Others like the brilliant Stalwart (sire of the very tough Stalwars) and the racing abused Hoist the Silver (sire of Breeders’ Cup Sprint winner Very Subtle) did not manage to do well as sires of stallions either.  Blue Ensign established a useful branch in South America via Firery Ensign but when the final chapter is written, it might well be tough regional sire Pirate’s Bounty, always a solid force in California that was the most consistent of his direct sons in America.

While his male line is waning, Flag’s overall influence in important sires’ pedigrees is quite another matter.  To mention only the top few runners out of his daughters, we have horses like Personal Ensign (whose son Our Emblem sired Kentucky Derby winner War Emblem), Broad Brush, an outstanding runner and leading sire; and Cryptoclearance, another excellent sire and runner and the sire of Belmont winner Victory Gallop, Breeders’ Cup Classic winner Volponi and paternal grandsire of hot young stallion Candy Ride.

Find this shooting star of a horse today in the pedigrees of too many good horses to count, including Street Cry, Mineshaft, Catienus and the few offspring left by the late champion War Pass who died this spring.  (War Pass will leave behind only two crops in both the Northern and Southern Hemispheres.)  Then of course, Flag appears twice in pedigree of Zenyatta, who is nearly certain to make a notable contribution.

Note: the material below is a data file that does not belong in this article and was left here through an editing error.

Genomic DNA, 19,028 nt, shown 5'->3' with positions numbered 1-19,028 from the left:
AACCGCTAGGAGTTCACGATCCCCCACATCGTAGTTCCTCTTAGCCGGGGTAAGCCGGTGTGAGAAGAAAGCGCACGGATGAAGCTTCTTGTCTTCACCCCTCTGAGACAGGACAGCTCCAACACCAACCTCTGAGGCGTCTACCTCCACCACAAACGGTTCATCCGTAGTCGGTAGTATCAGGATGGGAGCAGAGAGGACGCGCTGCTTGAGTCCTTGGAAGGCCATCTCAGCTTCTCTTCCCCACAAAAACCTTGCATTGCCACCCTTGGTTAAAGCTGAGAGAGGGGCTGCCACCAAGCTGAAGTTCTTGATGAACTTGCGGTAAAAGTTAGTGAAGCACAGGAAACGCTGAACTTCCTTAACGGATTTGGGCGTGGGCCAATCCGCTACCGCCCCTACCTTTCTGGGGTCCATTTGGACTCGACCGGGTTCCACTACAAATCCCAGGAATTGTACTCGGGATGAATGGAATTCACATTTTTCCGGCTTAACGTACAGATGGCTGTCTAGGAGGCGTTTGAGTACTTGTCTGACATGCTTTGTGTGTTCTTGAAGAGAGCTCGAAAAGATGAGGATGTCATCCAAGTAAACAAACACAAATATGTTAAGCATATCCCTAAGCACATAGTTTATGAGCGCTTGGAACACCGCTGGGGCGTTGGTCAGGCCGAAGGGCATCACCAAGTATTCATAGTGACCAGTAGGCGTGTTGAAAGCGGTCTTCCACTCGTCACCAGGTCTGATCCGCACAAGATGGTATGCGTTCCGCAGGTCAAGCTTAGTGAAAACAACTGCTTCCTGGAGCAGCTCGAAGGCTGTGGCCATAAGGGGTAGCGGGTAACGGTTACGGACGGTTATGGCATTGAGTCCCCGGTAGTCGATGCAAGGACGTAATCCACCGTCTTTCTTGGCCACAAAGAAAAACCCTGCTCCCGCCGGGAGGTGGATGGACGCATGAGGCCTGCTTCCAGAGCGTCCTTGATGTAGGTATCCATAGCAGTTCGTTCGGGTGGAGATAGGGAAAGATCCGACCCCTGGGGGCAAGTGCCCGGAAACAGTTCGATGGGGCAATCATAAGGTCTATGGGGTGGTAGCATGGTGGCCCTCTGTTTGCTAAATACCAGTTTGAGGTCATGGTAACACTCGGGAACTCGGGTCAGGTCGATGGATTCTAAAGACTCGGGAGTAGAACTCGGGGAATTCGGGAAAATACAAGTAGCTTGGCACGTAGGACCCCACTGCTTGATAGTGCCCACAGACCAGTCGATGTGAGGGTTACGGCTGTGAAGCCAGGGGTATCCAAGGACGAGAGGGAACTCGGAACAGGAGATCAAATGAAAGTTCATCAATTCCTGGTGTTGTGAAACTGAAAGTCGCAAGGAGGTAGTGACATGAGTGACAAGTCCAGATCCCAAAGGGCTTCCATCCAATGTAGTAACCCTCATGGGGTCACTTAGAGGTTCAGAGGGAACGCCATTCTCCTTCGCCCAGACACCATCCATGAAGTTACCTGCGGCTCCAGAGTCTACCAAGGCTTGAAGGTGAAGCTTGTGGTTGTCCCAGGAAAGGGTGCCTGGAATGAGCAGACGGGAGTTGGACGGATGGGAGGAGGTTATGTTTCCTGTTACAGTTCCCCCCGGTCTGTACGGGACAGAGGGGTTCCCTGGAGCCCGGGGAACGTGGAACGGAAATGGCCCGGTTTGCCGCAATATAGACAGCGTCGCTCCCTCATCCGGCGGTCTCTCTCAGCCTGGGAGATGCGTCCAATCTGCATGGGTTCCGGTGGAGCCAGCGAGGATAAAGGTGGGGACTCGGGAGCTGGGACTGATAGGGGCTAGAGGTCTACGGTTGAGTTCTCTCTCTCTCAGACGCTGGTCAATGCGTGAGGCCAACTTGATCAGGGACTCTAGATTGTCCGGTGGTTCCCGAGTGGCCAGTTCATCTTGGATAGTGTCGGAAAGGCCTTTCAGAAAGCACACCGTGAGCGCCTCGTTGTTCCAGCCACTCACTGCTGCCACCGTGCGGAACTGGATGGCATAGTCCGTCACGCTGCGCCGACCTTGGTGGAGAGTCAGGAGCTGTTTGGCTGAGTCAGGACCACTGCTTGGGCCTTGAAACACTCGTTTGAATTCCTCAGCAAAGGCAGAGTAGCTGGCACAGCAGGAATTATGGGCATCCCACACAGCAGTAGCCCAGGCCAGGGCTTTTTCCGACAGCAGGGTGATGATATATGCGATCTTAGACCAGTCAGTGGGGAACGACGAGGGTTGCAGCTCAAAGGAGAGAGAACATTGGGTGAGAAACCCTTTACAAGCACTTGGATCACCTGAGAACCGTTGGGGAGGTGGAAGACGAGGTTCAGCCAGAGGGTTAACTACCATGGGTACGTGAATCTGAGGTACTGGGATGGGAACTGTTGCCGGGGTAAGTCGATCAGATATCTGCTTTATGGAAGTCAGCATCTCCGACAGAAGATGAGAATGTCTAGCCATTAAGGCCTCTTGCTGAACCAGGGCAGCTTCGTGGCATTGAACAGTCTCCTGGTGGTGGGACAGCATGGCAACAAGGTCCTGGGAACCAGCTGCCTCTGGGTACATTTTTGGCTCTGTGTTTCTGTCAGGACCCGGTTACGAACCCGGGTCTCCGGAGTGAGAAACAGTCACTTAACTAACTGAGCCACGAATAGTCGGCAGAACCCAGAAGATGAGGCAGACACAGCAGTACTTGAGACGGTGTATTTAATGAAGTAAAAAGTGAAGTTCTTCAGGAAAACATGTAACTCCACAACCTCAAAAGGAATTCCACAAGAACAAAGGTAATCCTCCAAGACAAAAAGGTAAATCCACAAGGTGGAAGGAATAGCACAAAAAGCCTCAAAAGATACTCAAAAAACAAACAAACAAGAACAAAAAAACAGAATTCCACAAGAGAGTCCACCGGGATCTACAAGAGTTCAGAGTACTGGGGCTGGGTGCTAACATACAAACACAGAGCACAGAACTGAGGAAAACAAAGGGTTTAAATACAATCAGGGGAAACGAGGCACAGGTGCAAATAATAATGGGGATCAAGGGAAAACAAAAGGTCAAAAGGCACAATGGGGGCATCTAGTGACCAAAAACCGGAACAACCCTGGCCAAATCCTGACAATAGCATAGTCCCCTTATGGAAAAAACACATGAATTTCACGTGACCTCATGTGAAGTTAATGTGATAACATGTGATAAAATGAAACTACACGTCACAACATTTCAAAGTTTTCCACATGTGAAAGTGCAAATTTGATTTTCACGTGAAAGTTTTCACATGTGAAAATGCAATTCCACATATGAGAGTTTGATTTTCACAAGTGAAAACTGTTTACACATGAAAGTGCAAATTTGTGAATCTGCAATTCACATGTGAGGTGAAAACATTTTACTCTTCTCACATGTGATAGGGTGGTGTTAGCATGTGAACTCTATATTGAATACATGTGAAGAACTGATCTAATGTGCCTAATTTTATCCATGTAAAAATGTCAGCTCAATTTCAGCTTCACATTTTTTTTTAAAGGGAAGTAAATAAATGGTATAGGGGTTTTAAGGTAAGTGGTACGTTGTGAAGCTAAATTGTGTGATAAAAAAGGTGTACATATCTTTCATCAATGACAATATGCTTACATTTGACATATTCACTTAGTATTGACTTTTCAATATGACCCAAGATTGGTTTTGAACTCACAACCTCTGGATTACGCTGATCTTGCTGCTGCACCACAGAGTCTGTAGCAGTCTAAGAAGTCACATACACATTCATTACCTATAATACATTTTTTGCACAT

The Bottom Line

In a world gone mad for huge books in two hemispheres, Hoist the Flag’s sheer quality is worth noting.  His statistics from just 255 foals as a sire of runners are 76% starters, 60% winners, 20% stakes winners, 11% stakes placed and an AEI of 3.90 vs. a 3.51 CI for his mares!

As a broodmare sire represented by 926 foals of racing age, Flag has 76% starters, 57% winners, 9% stakes winners, 8% stakes placed for an AEI of 2.98 vs. a CI of 1.74 in his mates’ offspring by other sires.  By any standard, he was a true giant of the breed.

The Forgotten Son

Five years before the birth of Hoist the Flag, Wavy Navy had produced her first stakes winner, San Marcos and Discovery Handicap winner Deck Hand, by *Mahmoud-line Cohoes.  Cohoes was also the sire of Belmont winner Quadrangle, best known perhaps for siring champion Susan’s Girl.

Deck Hand was also bred by John M. Schiff and he was sound enough to run 80 times.  He had most of his success in California where he won the San Marcos and Pomona Handicaps, and placed in the San Gabriel, Tanforan, Cortez, Escondido and San Luis Obispo Handicaps.

At stud he sired only 209 foals from 13 crops.  As might be expected, he got soundness (88% starters) and quite a bit less quality (69% winners, 3% stakes winners, 3% stakes placed).  His top three earners, Hand Creme; Designer Miss and Soft Focus, all were females and sadly he never got a sire son to carry on.